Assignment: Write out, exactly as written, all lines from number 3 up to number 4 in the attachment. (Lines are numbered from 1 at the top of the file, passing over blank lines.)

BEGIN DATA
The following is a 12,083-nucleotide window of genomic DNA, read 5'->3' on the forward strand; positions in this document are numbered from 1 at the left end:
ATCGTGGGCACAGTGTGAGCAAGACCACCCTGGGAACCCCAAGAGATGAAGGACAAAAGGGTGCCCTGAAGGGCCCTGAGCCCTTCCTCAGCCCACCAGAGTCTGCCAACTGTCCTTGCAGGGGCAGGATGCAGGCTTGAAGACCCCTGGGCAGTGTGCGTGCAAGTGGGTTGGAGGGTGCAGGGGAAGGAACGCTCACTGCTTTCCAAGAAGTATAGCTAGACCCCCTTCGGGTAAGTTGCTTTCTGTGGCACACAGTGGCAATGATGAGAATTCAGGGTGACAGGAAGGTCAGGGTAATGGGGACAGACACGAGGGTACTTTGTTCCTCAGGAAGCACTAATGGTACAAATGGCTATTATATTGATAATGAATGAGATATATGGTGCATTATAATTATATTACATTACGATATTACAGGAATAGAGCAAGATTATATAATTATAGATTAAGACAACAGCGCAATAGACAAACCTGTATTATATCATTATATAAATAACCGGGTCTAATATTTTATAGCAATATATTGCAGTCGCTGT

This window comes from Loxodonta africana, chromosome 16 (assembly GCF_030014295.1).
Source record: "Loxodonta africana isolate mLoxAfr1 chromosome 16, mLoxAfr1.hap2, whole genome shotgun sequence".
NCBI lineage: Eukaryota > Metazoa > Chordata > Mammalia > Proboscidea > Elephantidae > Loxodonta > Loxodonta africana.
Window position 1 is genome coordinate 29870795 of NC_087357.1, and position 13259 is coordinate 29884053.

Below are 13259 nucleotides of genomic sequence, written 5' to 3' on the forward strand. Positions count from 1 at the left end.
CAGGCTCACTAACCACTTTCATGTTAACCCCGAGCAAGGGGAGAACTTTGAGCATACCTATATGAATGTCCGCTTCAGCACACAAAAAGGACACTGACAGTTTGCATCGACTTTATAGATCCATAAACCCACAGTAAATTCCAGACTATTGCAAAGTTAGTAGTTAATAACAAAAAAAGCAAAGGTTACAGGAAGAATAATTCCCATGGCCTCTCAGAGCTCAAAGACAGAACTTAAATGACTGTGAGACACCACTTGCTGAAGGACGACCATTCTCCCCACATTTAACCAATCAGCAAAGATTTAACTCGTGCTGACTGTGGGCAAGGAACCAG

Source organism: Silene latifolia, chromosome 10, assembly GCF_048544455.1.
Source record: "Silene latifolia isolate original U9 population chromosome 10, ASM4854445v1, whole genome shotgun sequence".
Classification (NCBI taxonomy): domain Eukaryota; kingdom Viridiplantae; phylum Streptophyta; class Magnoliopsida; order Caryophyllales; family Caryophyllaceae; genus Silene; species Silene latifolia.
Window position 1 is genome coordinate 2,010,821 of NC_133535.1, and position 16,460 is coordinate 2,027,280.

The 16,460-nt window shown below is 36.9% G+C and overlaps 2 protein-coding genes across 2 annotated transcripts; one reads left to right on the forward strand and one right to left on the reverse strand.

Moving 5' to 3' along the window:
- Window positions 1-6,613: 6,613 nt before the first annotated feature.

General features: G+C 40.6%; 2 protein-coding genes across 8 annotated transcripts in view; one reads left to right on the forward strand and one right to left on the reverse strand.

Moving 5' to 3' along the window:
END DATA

This window comes from Loxodonta africana, chromosome 16 (assembly GCF_030014295.1).
Source record: "Loxodonta africana isolate mLoxAfr1 chromosome 16, mLoxAfr1.hap2, whole genome shotgun sequence".